Later, Women in the World and Toyota honored Lauren Shweder Biel, founder of D.C. Greens, which connects communities to healthy food with a focus on the underserved, with the 2014 Mother of Invention Award. To encourage families to consume more fruits and vegetables, she works with a local health clinic that writes “prescriptions” for healthy food that can be redeemed at the rate of a dollar a day per person. “The things that you see them eating are a lot of processed foods, nothing that’s going to give them any kind of nutritional value. This is a process. You’re talking about two generations of lost food knowledge,” she said. “A coordinator from D.C. Greens just today was doing a cooking demonstration with seventh graders, and a lot of them had never cracked an egg before. We’re moving further and further away from knowing where our food comes from. When they can see that you plant a seed and food grows—it’s amazing! And kids are much more likely to try it and like it.”

Another centerpiece of the D.C. event, which served as a preview to Women in the World’s April summit in New York’s Lincoln Center, was an interview with Pakistani activist Humaira Bachal and filmmaker Sharmeen Obaid-Chinoy, whose film Saving Face about horrific acid attacks won the Oscar in 2012 for best documentary. “In Pakistan, you are finding people like Humaira who are risking their lives every day to bring change to their communities. They are doing it because they believe strongly that they want a better tomorrow for their generation,” said Obaid-Chinoy. “In the 24-hour news cycle that we have, there is a lot of fatigue about Pakistan. Beyond the headlines, there are percolations across the country. That should be talked about. I think Pakistan's greatest assets are its women,” she added in an impassioned plea to the audience.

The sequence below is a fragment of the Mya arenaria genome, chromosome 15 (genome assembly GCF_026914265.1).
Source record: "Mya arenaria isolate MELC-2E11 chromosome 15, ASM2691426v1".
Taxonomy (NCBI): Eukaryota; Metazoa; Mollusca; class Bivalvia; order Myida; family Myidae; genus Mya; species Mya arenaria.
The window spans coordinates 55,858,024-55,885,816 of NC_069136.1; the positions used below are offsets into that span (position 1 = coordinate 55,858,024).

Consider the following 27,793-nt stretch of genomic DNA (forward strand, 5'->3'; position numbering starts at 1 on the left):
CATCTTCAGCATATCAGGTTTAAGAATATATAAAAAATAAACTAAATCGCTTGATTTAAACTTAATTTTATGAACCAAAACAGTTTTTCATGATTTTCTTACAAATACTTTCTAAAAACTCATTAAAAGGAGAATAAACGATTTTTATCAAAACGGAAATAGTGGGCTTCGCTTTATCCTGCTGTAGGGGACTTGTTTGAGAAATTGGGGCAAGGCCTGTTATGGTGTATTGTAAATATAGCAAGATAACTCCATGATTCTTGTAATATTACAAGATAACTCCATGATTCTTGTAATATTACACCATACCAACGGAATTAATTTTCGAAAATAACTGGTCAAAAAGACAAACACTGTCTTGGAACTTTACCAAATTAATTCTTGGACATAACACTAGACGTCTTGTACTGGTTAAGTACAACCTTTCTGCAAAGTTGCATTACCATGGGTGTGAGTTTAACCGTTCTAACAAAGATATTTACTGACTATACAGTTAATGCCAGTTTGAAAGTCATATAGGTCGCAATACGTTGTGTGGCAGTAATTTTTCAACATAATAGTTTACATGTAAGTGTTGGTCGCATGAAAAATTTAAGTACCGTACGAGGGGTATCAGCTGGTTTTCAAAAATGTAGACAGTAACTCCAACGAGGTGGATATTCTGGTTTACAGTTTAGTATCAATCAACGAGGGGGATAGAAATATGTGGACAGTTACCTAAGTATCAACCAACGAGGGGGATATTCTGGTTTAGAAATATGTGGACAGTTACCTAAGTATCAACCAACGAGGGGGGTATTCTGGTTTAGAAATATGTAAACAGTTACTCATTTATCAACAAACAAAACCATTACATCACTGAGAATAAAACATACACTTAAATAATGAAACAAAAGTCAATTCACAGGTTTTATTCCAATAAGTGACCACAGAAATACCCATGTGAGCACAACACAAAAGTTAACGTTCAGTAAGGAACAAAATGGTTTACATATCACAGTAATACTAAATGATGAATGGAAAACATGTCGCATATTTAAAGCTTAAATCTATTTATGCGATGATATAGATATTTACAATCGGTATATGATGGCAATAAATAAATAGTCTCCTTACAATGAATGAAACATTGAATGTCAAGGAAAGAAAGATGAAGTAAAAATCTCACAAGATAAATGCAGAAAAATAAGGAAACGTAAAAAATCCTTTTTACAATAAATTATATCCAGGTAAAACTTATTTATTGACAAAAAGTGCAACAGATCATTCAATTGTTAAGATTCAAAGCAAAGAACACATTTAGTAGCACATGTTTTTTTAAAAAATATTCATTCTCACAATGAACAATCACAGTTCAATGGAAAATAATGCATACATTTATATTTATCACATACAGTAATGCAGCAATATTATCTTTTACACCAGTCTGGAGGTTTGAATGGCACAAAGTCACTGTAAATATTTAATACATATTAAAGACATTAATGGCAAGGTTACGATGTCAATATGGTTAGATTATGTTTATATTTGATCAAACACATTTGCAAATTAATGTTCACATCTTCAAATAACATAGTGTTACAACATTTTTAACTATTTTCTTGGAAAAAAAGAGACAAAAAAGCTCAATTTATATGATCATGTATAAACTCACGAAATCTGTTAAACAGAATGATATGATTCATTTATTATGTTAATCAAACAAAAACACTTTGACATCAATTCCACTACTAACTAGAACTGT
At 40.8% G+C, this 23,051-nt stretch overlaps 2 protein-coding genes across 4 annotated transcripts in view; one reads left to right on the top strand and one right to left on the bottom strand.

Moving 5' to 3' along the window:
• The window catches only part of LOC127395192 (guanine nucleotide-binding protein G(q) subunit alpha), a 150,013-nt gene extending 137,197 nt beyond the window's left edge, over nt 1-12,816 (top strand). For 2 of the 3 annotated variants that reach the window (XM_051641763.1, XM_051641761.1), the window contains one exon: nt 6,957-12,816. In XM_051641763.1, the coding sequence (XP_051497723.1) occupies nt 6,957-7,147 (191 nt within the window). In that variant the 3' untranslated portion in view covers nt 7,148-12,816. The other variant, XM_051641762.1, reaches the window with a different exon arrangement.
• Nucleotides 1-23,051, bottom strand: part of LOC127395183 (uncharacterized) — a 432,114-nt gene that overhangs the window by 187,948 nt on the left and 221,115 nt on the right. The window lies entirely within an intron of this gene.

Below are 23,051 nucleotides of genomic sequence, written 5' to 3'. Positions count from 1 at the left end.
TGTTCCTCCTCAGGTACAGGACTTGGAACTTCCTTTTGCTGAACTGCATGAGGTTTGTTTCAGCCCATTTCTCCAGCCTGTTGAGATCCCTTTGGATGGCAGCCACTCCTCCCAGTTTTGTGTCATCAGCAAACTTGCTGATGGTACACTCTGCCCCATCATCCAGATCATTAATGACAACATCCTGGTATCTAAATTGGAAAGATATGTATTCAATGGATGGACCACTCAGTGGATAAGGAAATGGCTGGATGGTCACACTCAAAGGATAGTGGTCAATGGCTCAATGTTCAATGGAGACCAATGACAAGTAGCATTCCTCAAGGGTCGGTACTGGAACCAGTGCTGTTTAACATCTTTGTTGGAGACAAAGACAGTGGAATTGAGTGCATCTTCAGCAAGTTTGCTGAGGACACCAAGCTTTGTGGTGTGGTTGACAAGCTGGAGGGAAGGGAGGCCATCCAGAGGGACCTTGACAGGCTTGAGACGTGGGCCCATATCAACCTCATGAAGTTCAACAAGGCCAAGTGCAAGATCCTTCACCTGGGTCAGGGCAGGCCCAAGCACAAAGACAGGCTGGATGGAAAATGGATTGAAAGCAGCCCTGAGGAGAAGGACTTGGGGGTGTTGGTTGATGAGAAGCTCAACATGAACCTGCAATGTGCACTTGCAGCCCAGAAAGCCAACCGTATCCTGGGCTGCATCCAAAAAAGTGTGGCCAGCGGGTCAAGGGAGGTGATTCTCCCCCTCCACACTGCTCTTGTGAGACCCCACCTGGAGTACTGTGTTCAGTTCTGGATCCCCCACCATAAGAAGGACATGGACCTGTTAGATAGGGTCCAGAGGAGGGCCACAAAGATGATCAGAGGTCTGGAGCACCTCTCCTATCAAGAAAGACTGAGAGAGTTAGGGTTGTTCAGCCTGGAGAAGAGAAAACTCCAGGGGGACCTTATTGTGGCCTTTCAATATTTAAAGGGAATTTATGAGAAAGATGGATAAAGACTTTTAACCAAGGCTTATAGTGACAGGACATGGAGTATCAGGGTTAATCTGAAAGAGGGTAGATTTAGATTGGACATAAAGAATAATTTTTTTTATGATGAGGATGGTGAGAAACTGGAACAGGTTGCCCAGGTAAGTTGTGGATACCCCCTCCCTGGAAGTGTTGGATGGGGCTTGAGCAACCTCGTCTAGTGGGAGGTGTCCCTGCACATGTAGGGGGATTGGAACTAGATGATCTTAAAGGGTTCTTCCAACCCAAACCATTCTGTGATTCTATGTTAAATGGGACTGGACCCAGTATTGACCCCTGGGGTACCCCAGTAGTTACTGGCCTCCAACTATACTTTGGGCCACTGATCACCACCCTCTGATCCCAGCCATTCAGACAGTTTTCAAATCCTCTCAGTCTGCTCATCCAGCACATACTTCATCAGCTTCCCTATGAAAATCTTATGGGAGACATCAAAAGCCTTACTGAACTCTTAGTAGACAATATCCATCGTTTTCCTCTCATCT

Obaid-Chinoy elaborated that when she first found Bachal two years ago, she was teaching 1,200 girls in three shifts in three rooms. Now Bachal is building a three-story school that can serve thousands of children in three shifts, “a shining example in a slum that is ridden with guns, with violence,” said the filmmaker, “and all the gangsters in that area send their children to her school.”

Bachal was only 16 when she built her first school in her home, Karachi. “Education is the most powerful thing which we can use to change the world. Education is the most powerful weapon we can use against intolerance and extremism,” she said. Now she is just 25 years old and seeing her dream come true. “There is nothing impossible,” she said. “If you can dream it, you can do it.”

Pressed to explain how her father resisted her efforts to educate herself, Bachal said, “It was not my father’s fault. He was following tradition.” When her mother defied him and said she would use her own money to send her daughter to school, Bachal said in a torrent of words that her father broke her mother’s arm, “and now he believes like my mother…now he wants to mobilize other parents to send their daughters to school.”

The night was capped off by newly named Ambassador-at-Large for Global Women’s Issues Catherine Russell, who spoke with Tina Brown on the challenges facing her post and the three priorities they’ve identified: strategizing against gender-based violence (including women in conflict zones); women economic empowerment and supporting women entrepreneurs; and concentrating on adolescent girls. “We’re trying to hone in on a certain age group of girls where things can go awry and focus on children marriage and girls’ education,” she said. “We want to keep girls in school; it’s a priority for this administration, the president, and the first lady.” In an evening with many inspirational moments, this was one to remember.

More such fascinating conversations will be heard at the fifth-annual Women in the World summit, April 3-5 in New York.